Nova Scotia’s retirement home for captive whales faces obstacles, delays: documents

An ambitious plan in Nova Scotia to build North America’s first coastal refuge for captive whales is at least five years behind its original schedule, according to newly released documents.

The project, announced in February 2020, provides for the construction of a 40-hectare underwater enclosure that would provide a natural environment for belugas and killer whales removed from marine parks. It would be as big as 50 football fields and about 300 times larger than the largest captive whale tanks.

Organizers of the US-based Whale Sanctuary Project originally predicted the site on Nova Scotia’s rugged east coast could be ready to receive whales this year.

But the COVID-19 pandemic, regulatory hurdles and environmental concerns have slowed progress on the project, according to documents obtained by The Canadian Press under the provincial Freedom of Information Act.

An internal government submission prepared in May 2021 indicates that once the project has secured a Crown lease for a small inlet and land south of Port Hilford, Nova Scotia, it will take at least another five years before that the site is ready to accept whales. This pushes the start date back to 2027.

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Charles Vinick, executive director of the non-profit organization Whale Sanctuary Project, said the government’s timetable is wrong because it includes the construction of an interpretive centre, which will not take place until after the arrival whales. The band’s own schedule now has a late 2023 start date, although Vinick said 2024 is more likely.

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The pandemic is largely responsible for slowing the project, but Vinick also pointed to a demanding provincial permitting process.

« It’s brand new ground for them and brand new ground for us, » he said in an interview from his home in Santa Barbara, Calif. « We have to focus on moving forward every day. »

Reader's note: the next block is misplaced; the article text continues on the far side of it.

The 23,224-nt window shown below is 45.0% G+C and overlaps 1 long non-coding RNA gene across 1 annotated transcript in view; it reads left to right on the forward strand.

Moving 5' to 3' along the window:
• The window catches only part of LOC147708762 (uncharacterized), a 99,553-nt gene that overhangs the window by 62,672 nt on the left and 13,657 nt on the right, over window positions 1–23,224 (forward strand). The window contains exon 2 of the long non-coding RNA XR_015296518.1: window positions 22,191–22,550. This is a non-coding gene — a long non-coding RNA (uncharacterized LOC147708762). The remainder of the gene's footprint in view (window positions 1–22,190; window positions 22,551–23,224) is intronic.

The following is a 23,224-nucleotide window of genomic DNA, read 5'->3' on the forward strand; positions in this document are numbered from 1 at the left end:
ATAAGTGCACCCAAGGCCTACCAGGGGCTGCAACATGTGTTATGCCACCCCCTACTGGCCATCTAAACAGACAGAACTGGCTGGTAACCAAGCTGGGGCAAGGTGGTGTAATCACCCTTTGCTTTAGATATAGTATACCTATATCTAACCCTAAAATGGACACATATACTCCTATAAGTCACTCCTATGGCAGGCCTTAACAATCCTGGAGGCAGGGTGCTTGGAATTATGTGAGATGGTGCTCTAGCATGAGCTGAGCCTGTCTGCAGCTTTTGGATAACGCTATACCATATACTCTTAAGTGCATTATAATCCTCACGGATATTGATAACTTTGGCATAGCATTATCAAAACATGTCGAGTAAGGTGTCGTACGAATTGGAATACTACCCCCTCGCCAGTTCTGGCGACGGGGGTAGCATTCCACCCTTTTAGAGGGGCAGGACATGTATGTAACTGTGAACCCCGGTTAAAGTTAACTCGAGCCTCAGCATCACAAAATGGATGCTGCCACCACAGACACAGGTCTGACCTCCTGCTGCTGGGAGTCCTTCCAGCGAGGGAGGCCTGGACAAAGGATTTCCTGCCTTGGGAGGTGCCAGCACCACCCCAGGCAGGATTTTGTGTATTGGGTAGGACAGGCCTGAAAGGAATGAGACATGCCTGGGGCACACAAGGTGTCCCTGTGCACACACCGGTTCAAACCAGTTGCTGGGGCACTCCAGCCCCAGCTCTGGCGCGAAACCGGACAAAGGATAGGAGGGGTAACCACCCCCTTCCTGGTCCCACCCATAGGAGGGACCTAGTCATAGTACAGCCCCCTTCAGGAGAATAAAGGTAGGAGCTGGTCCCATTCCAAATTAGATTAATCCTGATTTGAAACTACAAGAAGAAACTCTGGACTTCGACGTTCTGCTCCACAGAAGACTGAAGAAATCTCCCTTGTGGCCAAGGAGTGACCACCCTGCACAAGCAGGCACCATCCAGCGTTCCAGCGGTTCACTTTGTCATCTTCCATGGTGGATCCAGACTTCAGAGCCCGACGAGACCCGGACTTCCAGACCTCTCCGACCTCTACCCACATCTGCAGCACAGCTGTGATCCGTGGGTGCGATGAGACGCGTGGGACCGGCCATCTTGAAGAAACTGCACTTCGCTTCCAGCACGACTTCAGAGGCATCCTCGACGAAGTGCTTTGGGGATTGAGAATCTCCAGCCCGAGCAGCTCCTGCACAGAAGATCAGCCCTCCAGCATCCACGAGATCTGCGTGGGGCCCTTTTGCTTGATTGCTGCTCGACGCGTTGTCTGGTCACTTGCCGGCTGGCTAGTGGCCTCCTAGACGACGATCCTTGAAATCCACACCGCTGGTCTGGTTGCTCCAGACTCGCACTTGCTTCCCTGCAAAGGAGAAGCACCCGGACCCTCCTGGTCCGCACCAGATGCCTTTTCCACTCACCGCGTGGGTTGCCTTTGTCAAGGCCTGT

As an example, he cited his group’s plan to extract small core samples from submerged soils for testing. A permit application was submitted in April, but it took nearly five months for the Department of Natural Resources to decide that an archaeological assessment was needed before testing could begin.

“These things happen, and I suspect there will be more,” Vinick said. « But whenever there is one, we will do it. »

The documents also point to serious concerns about 20 abandoned mine shafts and contaminated tailings left behind by nearby gold mines that operated between 1862 and 1900.

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The sanctuary project says recent work has identified some wells that remain unfilled on or near the lands the project plans to occupy, and soils across the entire property have been tested. Further testing will determine if any areas require mitigation measures.

“Any mitigation requirements that will be assessed, we will meet them,” Vinick said. « We are not going to do anything to endanger the health of the whales. »

On another front, the documents show that the Nova Scotia Department of Environment was concerned about nearby wetlands, and the federal Department of Fisheries wanted to know what kind of animals would be allowed into the refuge to allow officials prepare for disease mitigation and an application under the Species at Risk Act.

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The group restricts the search for a beluga whale retreat site to two sites off Nova Scotia

As for the 40-hectare enclosure, which will be surrounded by underwater nets, it will be designed to accommodate eight to ten belugas and two to three killer whales in a separate area. Animals will not be returned to the wild due to their lack of survival skills.

The $20 million project, which will rely on private donations for support, also includes the construction of a veterinary clinic, an observation tower and other support buildings. Another $2 million would be needed each year for operations. A reception center was opened last year.

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About 200 belugas and 50 killer whales are kept in marine parks and aquariums around the world. Marineland in Niagara Falls, Ontario has about 35 beluga whales and Canada’s only captive killer whale, Kiska.

“None of this work can happen soon enough for whales languishing in concrete tanks and subjected to intolerable conditions,” the group said in an online post last month.

“Yet it is essential to have everything in place for the health and safety of these same whales when they are introduced to a whole new life. This is also the law.”

This report from The Canadian Press was first published on October 23, 2022.

&copy 2022 The Canadian Press


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